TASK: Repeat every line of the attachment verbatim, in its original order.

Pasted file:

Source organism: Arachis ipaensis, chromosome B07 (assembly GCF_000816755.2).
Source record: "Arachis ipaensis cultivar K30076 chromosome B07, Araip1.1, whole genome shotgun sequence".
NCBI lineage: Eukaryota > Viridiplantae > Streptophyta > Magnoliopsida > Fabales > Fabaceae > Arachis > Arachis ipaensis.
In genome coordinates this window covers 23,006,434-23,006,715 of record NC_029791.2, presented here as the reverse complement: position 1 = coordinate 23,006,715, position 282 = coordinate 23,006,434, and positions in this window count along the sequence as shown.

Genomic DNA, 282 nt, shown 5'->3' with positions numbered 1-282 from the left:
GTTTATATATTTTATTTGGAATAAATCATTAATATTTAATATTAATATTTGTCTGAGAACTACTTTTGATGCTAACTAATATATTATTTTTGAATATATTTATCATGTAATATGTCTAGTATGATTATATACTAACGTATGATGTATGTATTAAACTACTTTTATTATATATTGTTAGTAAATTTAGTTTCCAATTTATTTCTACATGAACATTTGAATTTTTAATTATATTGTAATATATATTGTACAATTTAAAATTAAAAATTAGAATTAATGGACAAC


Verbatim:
Source organism: Arachis ipaensis, chromosome B07 (assembly GCF_000816755.2).
Source record: "Arachis ipaensis cultivar K30076 chromosome B07, Araip1.1, whole genome shotgun sequence".
NCBI lineage: Eukaryota > Viridiplantae > Streptophyta > Magnoliopsida > Fabales > Fabaceae > Arachis > Arachis ipaensis.
In genome coordinates this window covers 23,006,434-23,006,715 of record NC_029791.2, presented here as the reverse complement: position 1 = coordinate 23,006,715, position 282 = coordinate 23,006,434, and positions in this window count along the sequence as shown.

Genomic DNA, 282 nt, shown 5'->3' with positions numbered 1-282 from the left:
GTTTATATATTTTATTTGGAATAAATCATTAATATTTAATATTAATATTTGTCTGAGAACTACTTTTGATGCTAACTAATATATTATTTTTGAATATATTTATCATGTAATATGTCTAGTATGATTATATACTAACGTATGATGTATGTATTAAACTACTTTTATTATATATTGTTAGTAAATTTAGTTTCCAATTTATTTCTACATGAACATTTGAATTTTTAATTATATTGTAATATATATTGTACAATTTAAAATTAAAAATTAGAATTAATGGACAAC